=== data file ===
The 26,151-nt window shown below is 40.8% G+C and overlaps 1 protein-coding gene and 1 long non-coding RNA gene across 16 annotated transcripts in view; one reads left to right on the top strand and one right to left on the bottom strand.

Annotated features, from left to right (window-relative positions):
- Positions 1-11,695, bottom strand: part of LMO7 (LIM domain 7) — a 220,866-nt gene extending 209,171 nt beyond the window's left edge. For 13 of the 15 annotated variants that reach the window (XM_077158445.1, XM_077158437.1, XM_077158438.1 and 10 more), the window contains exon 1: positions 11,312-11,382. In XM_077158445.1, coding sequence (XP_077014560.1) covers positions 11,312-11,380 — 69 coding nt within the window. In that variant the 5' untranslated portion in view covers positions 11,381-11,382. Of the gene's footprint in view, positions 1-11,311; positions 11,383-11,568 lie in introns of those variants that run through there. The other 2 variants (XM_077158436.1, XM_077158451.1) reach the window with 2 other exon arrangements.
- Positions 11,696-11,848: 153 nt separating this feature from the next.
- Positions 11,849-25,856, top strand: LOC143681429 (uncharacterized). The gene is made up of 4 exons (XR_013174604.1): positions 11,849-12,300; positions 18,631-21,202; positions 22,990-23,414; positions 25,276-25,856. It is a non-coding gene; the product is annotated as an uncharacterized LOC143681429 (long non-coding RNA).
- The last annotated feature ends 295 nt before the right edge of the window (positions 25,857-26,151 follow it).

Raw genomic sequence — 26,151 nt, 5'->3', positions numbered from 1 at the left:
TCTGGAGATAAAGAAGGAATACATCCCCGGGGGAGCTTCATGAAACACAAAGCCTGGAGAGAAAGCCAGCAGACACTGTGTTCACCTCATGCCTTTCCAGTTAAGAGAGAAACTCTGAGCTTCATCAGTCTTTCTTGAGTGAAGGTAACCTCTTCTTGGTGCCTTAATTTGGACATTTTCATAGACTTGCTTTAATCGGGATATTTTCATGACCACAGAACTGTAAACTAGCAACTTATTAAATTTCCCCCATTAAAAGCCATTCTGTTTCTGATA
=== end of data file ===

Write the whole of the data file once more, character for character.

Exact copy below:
The 26,151-nt window shown below is 40.8% G+C and overlaps 1 protein-coding gene and 1 long non-coding RNA gene across 16 annotated transcripts in view; one reads left to right on the top strand and one right to left on the bottom strand.

Annotated features, from left to right (window-relative positions):
- Positions 1-11,695, bottom strand: part of LMO7 (LIM domain 7) — a 220,866-nt gene extending 209,171 nt beyond the window's left edge. For 13 of the 15 annotated variants that reach the window (XM_077158445.1, XM_077158437.1, XM_077158438.1 and 10 more), the window contains exon 1: positions 11,312-11,382. In XM_077158445.1, coding sequence (XP_077014560.1) covers positions 11,312-11,380 — 69 coding nt within the window. In that variant the 5' untranslated portion in view covers positions 11,381-11,382. Of the gene's footprint in view, positions 1-11,311; positions 11,383-11,568 lie in introns of those variants that run through there. The other 2 variants (XM_077158436.1, XM_077158451.1) reach the window with 2 other exon arrangements.
- Positions 11,696-11,848: 153 nt separating this feature from the next.
- Positions 11,849-25,856, top strand: LOC143681429 (uncharacterized). The gene is made up of 4 exons (XR_013174604.1): positions 11,849-12,300; positions 18,631-21,202; positions 22,990-23,414; positions 25,276-25,856. It is a non-coding gene; the product is annotated as an uncharacterized LOC143681429 (long non-coding RNA).
- The last annotated feature ends 295 nt before the right edge of the window (positions 25,857-26,151 follow it).

Raw genomic sequence — 26,151 nt, 5'->3', positions numbered from 1 at the left:
TCTGGAGATAAAGAAGGAATACATCCCCGGGGGAGCTTCATGAAACACAAAGCCTGGAGAGAAAGCCAGCAGACACTGTGTTCACCTCATGCCTTTCCAGTTAAGAGAGAAACTCTGAGCTTCATCAGTCTTTCTTGAGTGAAGGTAACCTCTTCTTGGTGCCTTAATTTGGACATTTTCATAGACTTGCTTTAATCGGGATATTTTCATGACCACAGAACTGTAAACTAGCAACTTATTAAATTTCCCCCATTAAAAGCCATTCTGTTTCTGATA